If an attorney does decide to charge a retainer fee, there are some common practices that may be wise to observe. For example, the retainer fee is often based on a multiple of the attorney’s hourly rates and the number of hours the attorney reasonably believes could be expended in a set period of time. Alternatively, the fee could simply be an arbitrarily selected number, but must usually have some relation to the matter at issue and will often be regulated by the bar association of that state.

Remember, actual time spent on the case is usually tacked on in addition to the retainer fee, and the retainer is merely a deposit. Nevertheless, many attorneys will use the retainer fees to pay off the initial charges on a matter until the fee is depleted. At that point, the attorney will usually switch to a standard hourly billing arrangement, or may request the payment of another deposit before work can continue (a replenishable retainer).

Are there Other Types of Fees?

While retainer fees are the more traditional way of paying for legal services, another common type of payment is called a contingency fee. This type of fee differs from a retainer fee because the lawyer does not request any money upfront, but instead the lawyer is paid by taking a percentage of the client’s monetary award. This is often used by the ambulance chasing attorneys in personal injury cases. The monetary risk is solely on the lawyer because the lawyer receives nothing unless the client wins the case or receives a settlement agreement.

What are Unearned and Earned Retainer Fees?

“Unearned” retainer fees refers to the money that is placed in the retainer account before the lawyer has earned them. This would be the “allowance”. The lawyer is not entitled to touch this money until they have documented “earned” fees that include logged hours, materials, or additional overcost fees. A well written retainer fee agreement will be clear about how unearned and earned monies are defined.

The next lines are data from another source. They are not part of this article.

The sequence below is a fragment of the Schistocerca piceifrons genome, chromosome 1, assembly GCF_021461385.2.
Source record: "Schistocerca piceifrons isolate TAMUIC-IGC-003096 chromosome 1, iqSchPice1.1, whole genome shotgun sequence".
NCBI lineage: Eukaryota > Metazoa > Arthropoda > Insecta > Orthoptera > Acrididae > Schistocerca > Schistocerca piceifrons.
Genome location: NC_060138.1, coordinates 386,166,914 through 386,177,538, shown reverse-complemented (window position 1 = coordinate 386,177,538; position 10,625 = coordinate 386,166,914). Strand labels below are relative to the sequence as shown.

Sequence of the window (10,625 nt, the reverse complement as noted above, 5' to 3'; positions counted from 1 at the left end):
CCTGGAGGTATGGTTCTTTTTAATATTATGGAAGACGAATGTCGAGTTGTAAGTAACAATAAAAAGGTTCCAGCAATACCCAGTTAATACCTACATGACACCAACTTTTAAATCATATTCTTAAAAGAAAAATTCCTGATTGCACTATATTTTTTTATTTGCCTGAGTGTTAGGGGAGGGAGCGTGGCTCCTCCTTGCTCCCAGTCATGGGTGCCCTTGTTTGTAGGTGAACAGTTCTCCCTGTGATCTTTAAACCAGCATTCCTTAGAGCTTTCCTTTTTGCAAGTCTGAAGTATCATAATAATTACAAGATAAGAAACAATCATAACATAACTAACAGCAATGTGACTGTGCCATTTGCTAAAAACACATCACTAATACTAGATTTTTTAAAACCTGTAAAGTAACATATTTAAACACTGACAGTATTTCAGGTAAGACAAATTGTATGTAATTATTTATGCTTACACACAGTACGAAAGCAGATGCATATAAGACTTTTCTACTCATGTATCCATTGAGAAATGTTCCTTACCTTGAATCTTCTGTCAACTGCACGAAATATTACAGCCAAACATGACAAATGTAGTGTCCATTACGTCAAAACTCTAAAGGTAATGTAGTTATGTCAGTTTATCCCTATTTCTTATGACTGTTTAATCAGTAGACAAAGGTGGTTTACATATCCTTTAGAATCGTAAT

What is a Retainer Fee Dispute?

The most common dispute is with “left over” funds. This occurs when attorneys fail to return the leftover funds in a timely manner, or the relationship ends on negative terms and the client and attorney disagree on what should be paid on the final bill. Another common dispute is where the lawyer uses retainer money before earning it. This is usually the result of a poorly-written retainer fee agreement.

Do I Need ANOTHER Lawyer?

If you believe you have a retainer fee dispute, an experienced malpractice attorney could help direct you to the resources available to you and inform you of your rights. The retainer agreement usually has a fee arbitration clause in them and that refers to programs that are run by state bar associations and are usually free or low cost. If the issue cannot be resolved through arbitration, they it would be highly advisable to seek an attorneys help in reaching a mutually agreeable resolution.


The choice to charge a retainer fee or not is ultimately the attorney’s preference in most cases. While the bar association or other governing bodies may occasionally mandate certain deposits and fees, this is the exception, not the rule. An attorney’s choice of whether to charge a retainer fee, and how much that fee should be, may have certain pro’s and con’s, so it is important for the attorney and anyone evaluating an attorney, to determine whether that individual is sufficiently qualified, experienced, and well-known to warrant charging such a fee and how much a reasonable amount is. Naturally, most attorneys are willing to work with a client to figure out the best approach that will be fair to both the lawyer and the client, but understanding the attorney’s relative value and scarcity in the marketplace can give each side additional leverage in any resulting negotiation.



In The United States, we have the very best legal system that “money can buy”.